Second day – Total plum, essence of plum skin, dry and chewy with fascinating flashes of red cherry skin. 

Third day – Black current, cherry, lots more red fruits and the wine is still surprisingly fresh, although, unsurprisingly, a little more muted.

 

Emotion (red) 2015

First day – Light, fresh fruit with a pleasing dryness. Excellent with vegan macaroni and cheese, broccoli and marinated mushrooms.

Second day – There’s been an overnight smoothing out and it seems to have gained complexity. It is soft and dry with lots of fresh black cherry and blackberry. I find myself taking one sip after another as I try to pin down all the flavors.

Third day – still very drinkable, but more like a rich, dry claret now. Excellent with a grilled vegetable, cheese free pizza.

 

Château Beauséjour (red) Bordeaux 2012

First day – This is a very good wine. Complex, rich and many-layered, with that classic Bordeaux right-bank feel and taste. Ripe fruit, plum, prune, blackberry, black current, apple and even a bit of peach. This is another one that seems to produce a new flavor with each sip. All that flavor complexity seems to have also inspired an unexpectedly good pea and turmeric soup. They are perfect together.

Second day – It has lost nothing overnight. The layers are slightly more entwined, if anything. Lots of ripe plum, now with some cigar box and tobacco flower. Still perfect with the soup.

Third day – Softer, more muted and less complex. Still delicious though.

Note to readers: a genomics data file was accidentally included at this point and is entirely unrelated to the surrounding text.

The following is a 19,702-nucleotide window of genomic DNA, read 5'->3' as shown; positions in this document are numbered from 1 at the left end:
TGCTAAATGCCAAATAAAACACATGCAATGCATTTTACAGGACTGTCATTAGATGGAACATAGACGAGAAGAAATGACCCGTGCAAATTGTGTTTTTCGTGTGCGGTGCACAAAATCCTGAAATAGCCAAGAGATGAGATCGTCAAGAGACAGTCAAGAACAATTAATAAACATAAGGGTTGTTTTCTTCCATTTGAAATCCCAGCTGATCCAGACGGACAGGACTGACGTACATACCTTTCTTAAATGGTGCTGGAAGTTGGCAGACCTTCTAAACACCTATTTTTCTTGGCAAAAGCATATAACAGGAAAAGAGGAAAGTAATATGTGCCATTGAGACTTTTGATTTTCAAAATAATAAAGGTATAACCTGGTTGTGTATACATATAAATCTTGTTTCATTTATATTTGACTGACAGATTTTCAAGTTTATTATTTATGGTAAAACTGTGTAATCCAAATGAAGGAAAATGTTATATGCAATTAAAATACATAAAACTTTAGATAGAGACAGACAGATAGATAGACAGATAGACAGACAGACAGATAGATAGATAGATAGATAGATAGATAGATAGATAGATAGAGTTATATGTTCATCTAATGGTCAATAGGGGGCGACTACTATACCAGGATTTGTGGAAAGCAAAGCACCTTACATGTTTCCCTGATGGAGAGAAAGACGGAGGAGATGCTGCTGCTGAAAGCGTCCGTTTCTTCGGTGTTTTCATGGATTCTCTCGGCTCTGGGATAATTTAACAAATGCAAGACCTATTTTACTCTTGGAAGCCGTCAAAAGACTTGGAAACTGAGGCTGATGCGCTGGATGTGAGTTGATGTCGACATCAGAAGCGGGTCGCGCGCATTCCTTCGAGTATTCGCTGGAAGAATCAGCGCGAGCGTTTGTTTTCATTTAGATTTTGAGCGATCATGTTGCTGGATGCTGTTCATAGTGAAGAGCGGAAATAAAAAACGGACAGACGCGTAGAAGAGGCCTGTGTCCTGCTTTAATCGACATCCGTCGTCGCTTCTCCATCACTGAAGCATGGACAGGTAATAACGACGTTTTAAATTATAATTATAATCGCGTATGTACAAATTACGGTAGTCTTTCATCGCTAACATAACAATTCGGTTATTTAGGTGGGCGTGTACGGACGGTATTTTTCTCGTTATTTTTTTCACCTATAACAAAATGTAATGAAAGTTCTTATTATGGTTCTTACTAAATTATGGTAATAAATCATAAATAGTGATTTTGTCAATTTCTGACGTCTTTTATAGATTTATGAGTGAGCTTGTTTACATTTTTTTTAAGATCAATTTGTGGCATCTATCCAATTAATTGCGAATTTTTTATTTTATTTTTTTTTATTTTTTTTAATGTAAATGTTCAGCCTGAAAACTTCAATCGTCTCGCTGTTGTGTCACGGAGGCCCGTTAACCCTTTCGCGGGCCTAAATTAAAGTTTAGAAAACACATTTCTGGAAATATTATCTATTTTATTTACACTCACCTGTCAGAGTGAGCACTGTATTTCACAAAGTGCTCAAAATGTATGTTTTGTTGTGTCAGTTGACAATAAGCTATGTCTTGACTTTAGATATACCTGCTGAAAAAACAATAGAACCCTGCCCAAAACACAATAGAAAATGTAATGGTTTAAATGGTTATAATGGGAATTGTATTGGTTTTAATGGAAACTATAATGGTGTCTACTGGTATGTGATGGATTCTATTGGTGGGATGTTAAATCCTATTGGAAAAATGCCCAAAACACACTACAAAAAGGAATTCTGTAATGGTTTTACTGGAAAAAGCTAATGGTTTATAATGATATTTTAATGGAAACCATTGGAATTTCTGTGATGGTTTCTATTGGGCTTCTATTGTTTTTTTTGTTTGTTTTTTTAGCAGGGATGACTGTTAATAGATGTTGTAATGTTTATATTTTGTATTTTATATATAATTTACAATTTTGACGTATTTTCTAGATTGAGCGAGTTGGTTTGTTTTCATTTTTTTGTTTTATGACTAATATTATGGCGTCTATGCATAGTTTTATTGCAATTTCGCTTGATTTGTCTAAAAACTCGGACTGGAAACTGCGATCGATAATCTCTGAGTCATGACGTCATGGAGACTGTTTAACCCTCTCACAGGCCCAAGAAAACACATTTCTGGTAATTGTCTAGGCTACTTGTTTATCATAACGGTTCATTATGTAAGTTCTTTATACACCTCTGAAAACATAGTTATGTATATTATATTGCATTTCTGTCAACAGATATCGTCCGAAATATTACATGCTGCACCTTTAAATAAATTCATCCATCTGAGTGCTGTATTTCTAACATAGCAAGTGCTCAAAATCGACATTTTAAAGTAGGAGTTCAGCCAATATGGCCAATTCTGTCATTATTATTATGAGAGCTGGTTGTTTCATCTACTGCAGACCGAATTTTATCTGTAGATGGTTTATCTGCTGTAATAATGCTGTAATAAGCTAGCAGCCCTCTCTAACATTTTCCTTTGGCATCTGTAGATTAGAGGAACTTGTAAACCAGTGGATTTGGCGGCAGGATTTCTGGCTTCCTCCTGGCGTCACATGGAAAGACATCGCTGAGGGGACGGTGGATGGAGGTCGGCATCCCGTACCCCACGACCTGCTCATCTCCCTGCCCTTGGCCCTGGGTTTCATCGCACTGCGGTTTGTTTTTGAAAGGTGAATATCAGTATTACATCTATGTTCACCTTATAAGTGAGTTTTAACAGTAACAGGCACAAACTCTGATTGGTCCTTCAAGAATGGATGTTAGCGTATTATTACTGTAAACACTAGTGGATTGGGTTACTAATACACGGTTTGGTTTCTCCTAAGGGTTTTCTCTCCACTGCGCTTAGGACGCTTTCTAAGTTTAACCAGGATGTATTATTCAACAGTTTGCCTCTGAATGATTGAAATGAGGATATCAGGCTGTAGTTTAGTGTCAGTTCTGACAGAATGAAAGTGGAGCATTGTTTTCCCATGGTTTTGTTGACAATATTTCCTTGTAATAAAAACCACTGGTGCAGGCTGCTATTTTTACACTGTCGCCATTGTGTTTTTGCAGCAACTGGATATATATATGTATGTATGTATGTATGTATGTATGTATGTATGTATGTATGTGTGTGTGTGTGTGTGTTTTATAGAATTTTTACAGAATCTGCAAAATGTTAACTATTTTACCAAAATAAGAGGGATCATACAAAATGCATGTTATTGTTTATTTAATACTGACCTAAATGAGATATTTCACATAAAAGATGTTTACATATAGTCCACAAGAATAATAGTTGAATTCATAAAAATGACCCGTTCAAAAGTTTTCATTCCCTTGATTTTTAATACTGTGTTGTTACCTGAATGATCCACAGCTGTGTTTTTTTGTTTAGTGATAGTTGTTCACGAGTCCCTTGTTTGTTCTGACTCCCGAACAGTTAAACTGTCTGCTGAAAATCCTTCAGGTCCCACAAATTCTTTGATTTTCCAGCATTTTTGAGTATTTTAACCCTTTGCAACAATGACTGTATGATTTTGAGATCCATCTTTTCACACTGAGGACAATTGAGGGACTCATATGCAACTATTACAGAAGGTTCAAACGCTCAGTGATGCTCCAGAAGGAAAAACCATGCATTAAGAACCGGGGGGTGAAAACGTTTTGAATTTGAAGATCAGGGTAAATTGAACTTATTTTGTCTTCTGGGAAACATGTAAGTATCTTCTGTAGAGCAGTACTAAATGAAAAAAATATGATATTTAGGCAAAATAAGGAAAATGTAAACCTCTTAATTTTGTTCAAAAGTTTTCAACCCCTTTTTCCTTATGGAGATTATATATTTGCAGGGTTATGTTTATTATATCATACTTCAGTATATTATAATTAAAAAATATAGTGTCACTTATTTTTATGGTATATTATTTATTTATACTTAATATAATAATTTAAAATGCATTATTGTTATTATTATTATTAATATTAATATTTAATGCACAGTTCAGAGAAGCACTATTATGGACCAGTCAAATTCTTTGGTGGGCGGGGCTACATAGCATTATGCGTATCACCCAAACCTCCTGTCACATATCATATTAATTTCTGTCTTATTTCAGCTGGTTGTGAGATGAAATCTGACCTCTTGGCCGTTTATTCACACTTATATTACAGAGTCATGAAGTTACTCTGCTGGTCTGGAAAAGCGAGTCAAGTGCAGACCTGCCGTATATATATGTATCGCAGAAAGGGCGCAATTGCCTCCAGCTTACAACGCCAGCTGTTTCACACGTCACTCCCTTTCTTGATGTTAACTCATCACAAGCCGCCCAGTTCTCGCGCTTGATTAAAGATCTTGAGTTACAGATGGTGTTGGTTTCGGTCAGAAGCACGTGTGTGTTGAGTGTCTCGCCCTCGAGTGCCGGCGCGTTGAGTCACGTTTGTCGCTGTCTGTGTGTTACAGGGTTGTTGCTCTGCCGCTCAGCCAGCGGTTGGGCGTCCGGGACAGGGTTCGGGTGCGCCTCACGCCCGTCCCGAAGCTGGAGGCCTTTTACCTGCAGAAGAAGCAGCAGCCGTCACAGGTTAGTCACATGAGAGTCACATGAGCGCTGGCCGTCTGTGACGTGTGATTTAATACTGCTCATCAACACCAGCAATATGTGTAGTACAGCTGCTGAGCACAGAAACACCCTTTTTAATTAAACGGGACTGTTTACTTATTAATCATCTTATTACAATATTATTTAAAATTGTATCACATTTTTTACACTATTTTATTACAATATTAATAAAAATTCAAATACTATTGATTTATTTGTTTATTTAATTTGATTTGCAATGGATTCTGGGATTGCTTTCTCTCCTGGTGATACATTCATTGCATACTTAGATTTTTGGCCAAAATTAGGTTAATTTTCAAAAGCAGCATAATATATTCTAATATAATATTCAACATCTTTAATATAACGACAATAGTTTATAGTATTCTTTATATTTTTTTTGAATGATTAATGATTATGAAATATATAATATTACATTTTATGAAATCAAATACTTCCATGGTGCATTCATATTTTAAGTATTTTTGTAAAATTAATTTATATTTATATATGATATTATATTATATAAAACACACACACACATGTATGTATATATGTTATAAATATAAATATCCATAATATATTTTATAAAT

Beauséjour 1901 (red) 2011

First day – Very restrained and sophisticated. Clearly a very good wine. It needs to open out a bit though. Plenty of tobacco, cigar box and fresh, ripe fruit. It feels like you can taste warm sunlight too.

Second day – Still quite intimidating but a bit more lively and definitely more open. The serious tannins and layers are all there, but the fruit is a bit more specific. Lots of sharp fresh plum, blackberry and black current.

Third day – Still going strong with a fresh, rich mouthfeel and a long, clean, black fruit finish. Is there cinnamon? Not sure but keep sipping. It’s basically like swallowing a purple to indigo rainbow. With red polka dots.

All photo credits in this blog post: Violène Lagarde.

Sophie Kevany is a journalist, writer and researcher. She works with a range of media outlets including Dow Jones, the BBC, AFP, Decanter, Wine Business International and the Irish Times. She has lived in Ireland, Norway, South Africa, Peru and France, and has been based in Bordeaux, on an off, since 2004. You can connect with her on Twitter and Instagram